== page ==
Lawrence Brownlee and Iain Burnside: "The Heart that Flutters"
Texts and translations. Opus Arte OA CD9015 D
Several of the selections on The Heart That Flutters were recorded live at Wigmore Hall in September 2012, and the changes in acoustical ambience from the controlled cushioning of a studio to the resonant buzz of a concert hall, complete with discreet throat-clearing, can be a bit jarring. That said, it's worth noting that tenor Lawrence Brownlee comes off superbly in both settings. In four songs by Duparc, he is tender and yearning, with that indefinable edge that stirs emotion in the listener on a primal level. Particularly in "Chanson triste" and "Extase," his sound seems to hover over the notes, hummingbird-like, with a quivering, anticipatory passion. In Lizst's Three Petrarch Sonnets, Brownlee's Italian is occasionally tinged with a Gallic nasality, but this serves him well when vaulting to the top of his range, as in "Pace non trovo." One can hear the expectant murmur in the audience at the first notes of the intro to "Ah! mes amis…. Pour mon âme," from La Fille du Régiment. Brownlee seizes the opportunity for operatic drama and delivers, all the way through to his thrilling nine high Cs. What's remarkable about them is that the first eight don't break the vocal line at all, so that the uninitiated might not realize quite how high a note he's hitting. Then he holds the final C for an impossibly long eight seconds, with no diminution in quality. The resulting bravos are well earned. He showcases his gift for fioritura in his other, equally impressive operatic turn, "Tu seconda il mio disegno," from Il Turco in Italia.
The title of the album comes from the third of four songs by Ben Moore, settings of Joyce and Yeats, which combine a dulcet, old-fashioned quality with dollops of harmonic tanginess. The vocal lines are long and lyrical, but somehow the texts don't land with maximum impact, perhaps as a result of Brownlee's open diction. Still, Moore's songs are pleasing and capitalize on the inherent sweetness in Brownlee's tone. Ginastera's Cinco Canciones Populares Argentinas are a beguiling collection, allowing Brownlee to be playful in "Chacarera," soulful in "Triste" and soothing in "Arrorró." "Gato" finishes off the set with bravura playing by pianist Iain Burnside and another scintillating high C from Brownlee. The recording is bookended by two spirituals arranged in traditional fashion by H. T. Burleigh — "Deep River" and "Sometimes I Feel Like a Motherless Child," which Brownlee performs with simplicity and clarity.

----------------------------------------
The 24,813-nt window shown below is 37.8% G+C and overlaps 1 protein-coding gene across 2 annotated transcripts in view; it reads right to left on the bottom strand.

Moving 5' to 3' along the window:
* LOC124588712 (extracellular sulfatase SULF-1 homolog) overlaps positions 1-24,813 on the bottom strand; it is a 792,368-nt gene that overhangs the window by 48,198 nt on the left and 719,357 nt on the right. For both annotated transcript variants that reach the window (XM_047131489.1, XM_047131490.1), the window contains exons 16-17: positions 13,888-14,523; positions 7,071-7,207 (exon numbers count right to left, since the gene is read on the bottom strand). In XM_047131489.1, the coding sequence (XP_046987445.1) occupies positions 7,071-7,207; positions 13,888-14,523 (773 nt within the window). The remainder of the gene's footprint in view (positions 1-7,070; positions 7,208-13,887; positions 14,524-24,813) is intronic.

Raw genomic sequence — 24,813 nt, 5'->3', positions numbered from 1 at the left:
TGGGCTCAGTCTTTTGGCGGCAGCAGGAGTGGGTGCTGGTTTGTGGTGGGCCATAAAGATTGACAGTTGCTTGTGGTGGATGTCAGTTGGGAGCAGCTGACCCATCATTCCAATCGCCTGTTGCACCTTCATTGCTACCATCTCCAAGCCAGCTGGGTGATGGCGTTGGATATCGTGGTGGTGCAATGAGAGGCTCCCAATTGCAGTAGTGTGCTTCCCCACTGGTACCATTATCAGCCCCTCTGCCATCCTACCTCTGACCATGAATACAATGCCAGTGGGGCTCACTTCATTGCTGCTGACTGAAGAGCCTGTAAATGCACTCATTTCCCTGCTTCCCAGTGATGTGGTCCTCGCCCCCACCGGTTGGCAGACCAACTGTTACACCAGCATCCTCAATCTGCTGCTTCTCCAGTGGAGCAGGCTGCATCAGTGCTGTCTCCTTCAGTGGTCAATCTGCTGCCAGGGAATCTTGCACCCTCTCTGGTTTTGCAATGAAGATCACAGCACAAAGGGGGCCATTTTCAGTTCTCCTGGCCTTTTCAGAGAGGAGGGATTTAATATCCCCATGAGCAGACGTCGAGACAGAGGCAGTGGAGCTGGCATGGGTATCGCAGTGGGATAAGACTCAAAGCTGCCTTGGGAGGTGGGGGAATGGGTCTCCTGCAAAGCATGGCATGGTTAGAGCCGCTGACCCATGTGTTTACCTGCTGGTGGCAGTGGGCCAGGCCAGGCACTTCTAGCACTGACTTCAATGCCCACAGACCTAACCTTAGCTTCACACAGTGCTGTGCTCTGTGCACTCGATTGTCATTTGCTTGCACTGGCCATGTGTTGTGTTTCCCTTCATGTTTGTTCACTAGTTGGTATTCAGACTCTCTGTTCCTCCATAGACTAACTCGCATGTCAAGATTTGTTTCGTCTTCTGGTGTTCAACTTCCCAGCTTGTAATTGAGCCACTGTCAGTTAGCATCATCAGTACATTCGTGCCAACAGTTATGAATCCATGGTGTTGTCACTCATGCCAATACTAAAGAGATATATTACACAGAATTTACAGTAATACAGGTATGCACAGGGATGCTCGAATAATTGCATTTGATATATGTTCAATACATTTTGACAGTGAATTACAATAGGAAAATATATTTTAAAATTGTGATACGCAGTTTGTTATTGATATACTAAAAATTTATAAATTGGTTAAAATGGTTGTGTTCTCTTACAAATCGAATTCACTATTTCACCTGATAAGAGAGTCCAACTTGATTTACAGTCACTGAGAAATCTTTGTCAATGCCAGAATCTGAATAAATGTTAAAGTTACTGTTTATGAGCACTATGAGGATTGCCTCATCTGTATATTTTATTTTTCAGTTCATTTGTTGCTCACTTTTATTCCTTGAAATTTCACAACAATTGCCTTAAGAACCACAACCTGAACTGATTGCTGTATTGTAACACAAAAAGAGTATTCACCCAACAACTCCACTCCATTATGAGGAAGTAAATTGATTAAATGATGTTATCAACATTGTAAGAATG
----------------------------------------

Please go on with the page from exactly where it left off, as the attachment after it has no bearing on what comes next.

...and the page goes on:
Both songs recur on Spiritual Sketches, in which Brownlee offers a heartier helping of spirituals, all with inventive accompaniments arranged and performed with élan by Damien Sneed. Where Burleigh aims for directness, Sneed uses both piano and voice to explore the emotional repercussions of the text. For example, in "Sometimes I Feel Like a Motherless Child," the vocal line stretches out further with each iteration of the phrase "a long way from home," until the lonely soul succumbs to a wordless vocalise. "There is a Balm in Gilead" is affectingly heartfelt, while in "Every Time I Feel the Spirit" Brownlee and Sneed embellish each verse with increasing fervor that never breaks the bounds of good taste. There's an improvisatory feel to Sneed's intro to "Sinner Please Don't Let this Harvest Pass" that segues effortlessly into a Debussian arpeggiation and then back to jazz, with a twist ending. "Come by Here Good Lord" is a swinging rag, and the driving bass of "Soon I Will Be Done" propels Brownlee to salvation with a hair-raising high D. The disc closes with a robust gospel rendition of "Down by the Riverside." It's hard to imagine a collection of spirituals more artfully and impassionedly performed than these.
JOANNE SYDNEY LESSNER
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